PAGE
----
• All-American Selections Presents both Regional and National Winners for 2017, 04/17
  • Attracting Birds to Landscapes and Outdoor Areas, 08/17
  • Brown Patch Disease of Cool-Season Grasses, 07/17
  • Collecting and Using Landscape and Garden Waste, 08/17
  • Controlling Deer Damage, 10/17
  • Controlling Insects In and Around the Home, 10/17
  • Controlling Winter Annual Weeds, 08/17
  • Cool-season Lawn Planting and Renovation, 08/17
  • Cover Crops, 10/17
  • Diagnosing Problems in the Landscape and Garden, 07/17
  • Dividing and Replanting Iris, 07/17
  • Dividing Perennials, 08/17
  • Don’t Forget to Water this Winter, 12/17
  • Fall – A Good Time to Control Broadleaf Weeds, 10/17
  • Fall is for Planting Trees and Shrubs, 08/17
  • Federal Marketing Order for Pecans Now in Place, 10/17
  • Feeding Birds, 12/17
  • Fruit Elimination on Ornamental Trees, 02/17
  • Garden Tips for February, 02/17|
  • Garden Tips for March, 03/17
  • Garden Tips for April, 04/17
  • Garden Tips for May, 05/17
  • Garden Tips for June, 06/17
  • Garden Tips for July, 07/17|
  • Garden Tips for August, 08/17
  • Garden Tips for September, 09/17
  • Garden Tips for October, 10/17
  • Garden Tips for November, 11/17
  • Garden Tips for December and January, 12/17
  • Growing Fall Irish Potatoes, 08/17
  • Growing Transplants Indoors, 03/17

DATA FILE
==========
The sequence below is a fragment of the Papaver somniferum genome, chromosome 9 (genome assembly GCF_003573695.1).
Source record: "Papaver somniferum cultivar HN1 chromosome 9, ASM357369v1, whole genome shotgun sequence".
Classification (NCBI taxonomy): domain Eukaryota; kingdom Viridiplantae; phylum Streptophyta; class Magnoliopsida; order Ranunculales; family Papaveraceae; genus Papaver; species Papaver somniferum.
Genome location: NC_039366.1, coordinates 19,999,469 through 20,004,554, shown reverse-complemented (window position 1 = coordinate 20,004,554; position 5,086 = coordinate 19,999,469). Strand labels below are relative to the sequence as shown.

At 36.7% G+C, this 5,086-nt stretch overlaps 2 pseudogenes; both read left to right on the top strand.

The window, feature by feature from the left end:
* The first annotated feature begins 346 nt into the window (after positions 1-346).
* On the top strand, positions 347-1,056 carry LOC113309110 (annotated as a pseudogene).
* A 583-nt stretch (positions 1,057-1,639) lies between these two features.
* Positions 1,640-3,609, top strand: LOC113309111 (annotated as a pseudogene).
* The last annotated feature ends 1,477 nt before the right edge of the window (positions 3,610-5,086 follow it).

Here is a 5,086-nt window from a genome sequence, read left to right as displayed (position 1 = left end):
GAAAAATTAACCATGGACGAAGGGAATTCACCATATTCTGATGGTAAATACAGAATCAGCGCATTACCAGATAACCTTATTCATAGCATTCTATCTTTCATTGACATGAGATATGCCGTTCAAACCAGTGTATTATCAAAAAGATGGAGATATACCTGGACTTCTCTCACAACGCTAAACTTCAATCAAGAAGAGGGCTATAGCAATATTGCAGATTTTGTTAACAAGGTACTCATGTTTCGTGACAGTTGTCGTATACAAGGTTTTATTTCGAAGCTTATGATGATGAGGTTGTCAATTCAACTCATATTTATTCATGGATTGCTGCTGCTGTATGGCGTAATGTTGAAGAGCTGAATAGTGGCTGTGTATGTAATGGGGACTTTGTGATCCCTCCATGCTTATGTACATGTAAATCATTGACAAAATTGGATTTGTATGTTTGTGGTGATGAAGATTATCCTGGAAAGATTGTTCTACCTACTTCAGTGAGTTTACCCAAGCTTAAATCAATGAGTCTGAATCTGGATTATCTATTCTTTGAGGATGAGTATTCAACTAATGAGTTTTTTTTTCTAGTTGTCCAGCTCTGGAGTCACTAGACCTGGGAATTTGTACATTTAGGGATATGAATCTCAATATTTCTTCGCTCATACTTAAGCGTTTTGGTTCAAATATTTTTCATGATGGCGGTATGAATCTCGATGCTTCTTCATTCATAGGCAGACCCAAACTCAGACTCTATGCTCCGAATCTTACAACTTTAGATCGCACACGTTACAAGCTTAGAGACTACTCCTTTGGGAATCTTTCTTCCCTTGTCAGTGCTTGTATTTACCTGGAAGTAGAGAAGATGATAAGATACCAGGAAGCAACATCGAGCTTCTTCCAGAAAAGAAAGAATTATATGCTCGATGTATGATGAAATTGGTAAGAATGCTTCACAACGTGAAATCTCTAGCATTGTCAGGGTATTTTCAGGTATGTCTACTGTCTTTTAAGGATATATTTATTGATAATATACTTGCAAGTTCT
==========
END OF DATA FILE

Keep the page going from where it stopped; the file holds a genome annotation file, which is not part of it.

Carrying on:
• Help! Weed are Taking Over the Garden, 08/17
  • House Plant Pests, 10/17
  • Insect Hotels:  Good Bugs Check In AND They Check Out, 06/17
  • It’s the Dirt, 05/17
  • March Weed Control Tips, 03/17
  • Mulch, Mulch, and More Mulch!, 05/17
  • Narcissus, 12/17
  • New Invasive Blackberry Pest for Oklahoma – Broad Mites, 07/17
  • Oklahoma Grown Christmas Trees, 12/17
  • Oklahoma Proven Selections for 2017, 02/17
  • Ornamental Sweet Potatoes – Are They Edible?, 10/17
  • Pecan Graftwood Sources, 02/17
  • Plant Spring-Flowering Bulbs Now!, 10/17
  • Protect Tree Trunks During Summer, 06/17
  • Protecting Young Trees, 10/17
  • Pruning and Staking Tomatoes, 06/17
  • Pruning Roses, 03/17
  • Raking Basics, 10/17
  • Rehabilitation or Removal?, 05/17
  • Selecting New Vegetable Crops, 04/17
  • Spring Irrigation System Inspection, 03/17
  • Thrips can Wreak Havoc on Flowers and Plant Foliage, 05/17
  • Tomato Blossom Drop or Poor Fruit Set, 06/17
  • Tomato Cages, 04/17
  • Tool Cleanup, 12/17
  • Using Bedding Plants in the Landscape, 04/17
  • Watering Time Affects Slug Population, 04/17
  • Watering the Yard and Garden Efficiently, 07/17
  • Winter Annual Weed Control: Henbit and Carolina Geranium, 02/17
  • Winter Damage to Broadleaf Evergreens, 03/17
  • Working with Mother Nature, 05/17
  • Year of the Daffodil, 03/17